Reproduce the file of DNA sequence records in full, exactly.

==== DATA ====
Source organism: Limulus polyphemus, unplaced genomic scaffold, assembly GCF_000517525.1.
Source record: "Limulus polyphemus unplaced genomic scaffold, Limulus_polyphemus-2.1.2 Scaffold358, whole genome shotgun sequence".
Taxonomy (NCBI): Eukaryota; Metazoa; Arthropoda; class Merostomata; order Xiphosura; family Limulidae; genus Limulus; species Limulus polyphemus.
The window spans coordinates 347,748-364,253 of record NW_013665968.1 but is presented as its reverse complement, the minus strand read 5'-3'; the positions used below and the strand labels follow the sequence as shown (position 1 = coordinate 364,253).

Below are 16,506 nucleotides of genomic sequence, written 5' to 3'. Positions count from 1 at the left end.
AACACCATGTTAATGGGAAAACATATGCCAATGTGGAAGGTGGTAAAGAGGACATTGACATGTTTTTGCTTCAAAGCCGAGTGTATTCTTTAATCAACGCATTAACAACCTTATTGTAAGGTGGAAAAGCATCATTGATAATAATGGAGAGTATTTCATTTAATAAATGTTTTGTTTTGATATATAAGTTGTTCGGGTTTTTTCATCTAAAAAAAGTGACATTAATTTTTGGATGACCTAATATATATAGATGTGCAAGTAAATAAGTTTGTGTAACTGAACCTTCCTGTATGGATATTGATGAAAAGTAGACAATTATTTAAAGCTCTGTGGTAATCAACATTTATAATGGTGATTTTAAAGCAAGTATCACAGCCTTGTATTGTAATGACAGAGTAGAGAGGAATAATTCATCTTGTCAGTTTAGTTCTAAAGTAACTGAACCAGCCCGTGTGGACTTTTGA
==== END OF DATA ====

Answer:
Source organism: Limulus polyphemus, unplaced genomic scaffold, assembly GCF_000517525.1.
Source record: "Limulus polyphemus unplaced genomic scaffold, Limulus_polyphemus-2.1.2 Scaffold358, whole genome shotgun sequence".
Taxonomy (NCBI): Eukaryota; Metazoa; Arthropoda; class Merostomata; order Xiphosura; family Limulidae; genus Limulus; species Limulus polyphemus.
The window spans coordinates 347,748-364,253 of record NW_013665968.1 but is presented as its reverse complement, the minus strand read 5'-3'; the positions used below and the strand labels follow the sequence as shown (position 1 = coordinate 364,253).

Below are 16,506 nucleotides of genomic sequence, written 5' to 3'. Positions count from 1 at the left end.
AACACCATGTTAATGGGAAAACATATGCCAATGTGGAAGGTGGTAAAGAGGACATTGACATGTTTTTGCTTCAAAGCCGAGTGTATTCTTTAATCAACGCATTAACAACCTTATTGTAAGGTGGAAAAGCATCATTGATAATAATGGAGAGTATTTCATTTAATAAATGTTTTGTTTTGATATATAAGTTGTTCGGGTTTTTTCATCTAAAAAAAGTGACATTAATTTTTGGATGACCTAATATATATAGATGTGCAAGTAAATAAGTTTGTGTAACTGAACCTTCCTGTATGGATATTGATGAAAAGTAGACAATTATTTAAAGCTCTGTGGTAATCAACATTTATAATGGTGATTTTAAAGCAAGTATCACAGCCTTGTATTGTAATGACAGAGTAGAGAGGAATAATTCATCTTGTCAGTTTAGTTCTAAAGTAACTGAACCAGCCCGTGTGGACTTTTGA